Scratch By MIT Media Lab
“I just want to thank you all for making Scratch, and for providing it for free.My kids are doing amazing things that they see as fun yet I know is educational, valuable, and worthwhile. Thank you so much!!!” A parent of
Scratch is a programming language and an online community where children can program and share interactive media such as stories, games, and animation with people from all over the world. As children create with Scratch, they learn to think creatively, work collaboratively, and reason systematically. Scratch is designed and maintained by the Lifelong Kindergarten group at the MIT Media Lab.
Significantly, students learn these concepts in a meaningful and motivating context. When students learn about variables in traditional algebra classes, they usually feel little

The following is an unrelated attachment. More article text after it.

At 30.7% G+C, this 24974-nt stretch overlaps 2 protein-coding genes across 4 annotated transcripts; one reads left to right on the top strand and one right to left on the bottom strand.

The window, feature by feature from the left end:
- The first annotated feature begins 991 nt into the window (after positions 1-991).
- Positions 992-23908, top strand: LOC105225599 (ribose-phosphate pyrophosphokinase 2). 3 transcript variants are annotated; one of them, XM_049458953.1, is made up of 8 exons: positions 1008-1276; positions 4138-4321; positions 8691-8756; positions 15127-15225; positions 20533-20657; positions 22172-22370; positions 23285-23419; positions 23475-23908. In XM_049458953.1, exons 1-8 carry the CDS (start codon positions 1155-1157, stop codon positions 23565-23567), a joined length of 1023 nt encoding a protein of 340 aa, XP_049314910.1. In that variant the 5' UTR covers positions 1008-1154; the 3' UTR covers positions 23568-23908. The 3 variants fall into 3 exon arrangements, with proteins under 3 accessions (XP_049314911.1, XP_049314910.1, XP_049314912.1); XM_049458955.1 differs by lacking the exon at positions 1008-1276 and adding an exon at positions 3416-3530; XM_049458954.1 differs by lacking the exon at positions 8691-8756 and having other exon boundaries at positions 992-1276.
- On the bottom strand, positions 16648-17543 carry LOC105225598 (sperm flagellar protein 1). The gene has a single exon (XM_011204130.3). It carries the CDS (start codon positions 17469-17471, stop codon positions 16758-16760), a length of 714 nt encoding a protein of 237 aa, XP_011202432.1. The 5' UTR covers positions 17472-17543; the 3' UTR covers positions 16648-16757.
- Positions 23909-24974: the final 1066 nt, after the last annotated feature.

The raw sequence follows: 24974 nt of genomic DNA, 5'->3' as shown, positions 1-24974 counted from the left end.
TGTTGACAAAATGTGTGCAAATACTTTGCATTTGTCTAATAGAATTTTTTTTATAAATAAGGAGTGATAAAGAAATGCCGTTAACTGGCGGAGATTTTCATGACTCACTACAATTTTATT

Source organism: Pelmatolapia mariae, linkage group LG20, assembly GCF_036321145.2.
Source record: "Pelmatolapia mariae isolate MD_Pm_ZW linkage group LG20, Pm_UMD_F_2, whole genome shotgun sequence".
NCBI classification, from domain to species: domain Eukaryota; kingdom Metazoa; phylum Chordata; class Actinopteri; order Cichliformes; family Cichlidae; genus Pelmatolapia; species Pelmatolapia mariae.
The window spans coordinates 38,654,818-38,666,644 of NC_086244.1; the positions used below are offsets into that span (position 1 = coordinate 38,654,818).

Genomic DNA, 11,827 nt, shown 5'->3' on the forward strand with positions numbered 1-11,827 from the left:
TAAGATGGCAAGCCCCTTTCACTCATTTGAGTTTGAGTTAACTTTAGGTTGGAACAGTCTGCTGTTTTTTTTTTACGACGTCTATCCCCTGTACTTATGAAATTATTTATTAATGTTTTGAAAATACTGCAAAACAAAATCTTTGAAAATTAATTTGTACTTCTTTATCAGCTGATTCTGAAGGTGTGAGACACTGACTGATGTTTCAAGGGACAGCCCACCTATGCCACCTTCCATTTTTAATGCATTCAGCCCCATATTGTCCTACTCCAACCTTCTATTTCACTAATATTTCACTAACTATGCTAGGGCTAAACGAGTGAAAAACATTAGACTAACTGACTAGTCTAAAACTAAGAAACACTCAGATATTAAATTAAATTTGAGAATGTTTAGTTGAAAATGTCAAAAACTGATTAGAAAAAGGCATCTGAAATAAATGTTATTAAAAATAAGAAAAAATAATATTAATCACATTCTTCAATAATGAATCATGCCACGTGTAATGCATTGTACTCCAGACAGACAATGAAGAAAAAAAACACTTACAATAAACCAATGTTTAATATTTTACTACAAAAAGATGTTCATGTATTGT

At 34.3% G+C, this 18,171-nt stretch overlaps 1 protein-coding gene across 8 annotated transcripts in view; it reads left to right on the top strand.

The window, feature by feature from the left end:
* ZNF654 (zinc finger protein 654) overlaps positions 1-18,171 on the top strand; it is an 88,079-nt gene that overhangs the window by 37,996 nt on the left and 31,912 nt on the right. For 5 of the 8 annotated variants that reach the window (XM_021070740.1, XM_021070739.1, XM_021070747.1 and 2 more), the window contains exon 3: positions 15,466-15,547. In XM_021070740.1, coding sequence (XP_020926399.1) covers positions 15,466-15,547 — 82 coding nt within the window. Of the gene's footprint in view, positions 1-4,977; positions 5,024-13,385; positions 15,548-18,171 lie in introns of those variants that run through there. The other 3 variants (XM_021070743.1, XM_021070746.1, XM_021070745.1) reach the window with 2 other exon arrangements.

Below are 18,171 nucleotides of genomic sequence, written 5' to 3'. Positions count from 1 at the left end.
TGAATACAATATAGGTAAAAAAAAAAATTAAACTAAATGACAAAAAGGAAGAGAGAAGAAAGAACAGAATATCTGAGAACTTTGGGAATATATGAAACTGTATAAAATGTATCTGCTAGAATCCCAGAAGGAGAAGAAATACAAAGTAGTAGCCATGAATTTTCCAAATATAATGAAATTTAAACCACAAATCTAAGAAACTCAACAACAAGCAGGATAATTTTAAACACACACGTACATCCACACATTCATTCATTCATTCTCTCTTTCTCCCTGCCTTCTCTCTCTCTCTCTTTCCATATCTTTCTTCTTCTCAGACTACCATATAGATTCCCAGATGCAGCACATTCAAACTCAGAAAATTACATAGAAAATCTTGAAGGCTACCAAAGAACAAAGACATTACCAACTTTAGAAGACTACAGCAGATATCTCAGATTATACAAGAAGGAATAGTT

personal connection to the concept. But when they learn about variables in the context of Scratch, they can use variables immediately in very meaningful ways: to control the speed of
an animation, or to keep track of the score in a game they are creating.
As students work on Scratch projects, they also learn about the process of design. Typically, a student will start with an idea, create a working prototype, experiment with it,
debug it when things go wrong, get feedback from others, then revise and redesign it. It’s a continuous spiral: get an idea, create a project, which leads to new ideas, which lead to new projects, and on and on.
Scratch is designed especially for ages 8 to 16, but is used by people of all ages. Millions of people are creating Scratch projects in a wide variety of settings, including homes, schools, museums, libraries, and community centers.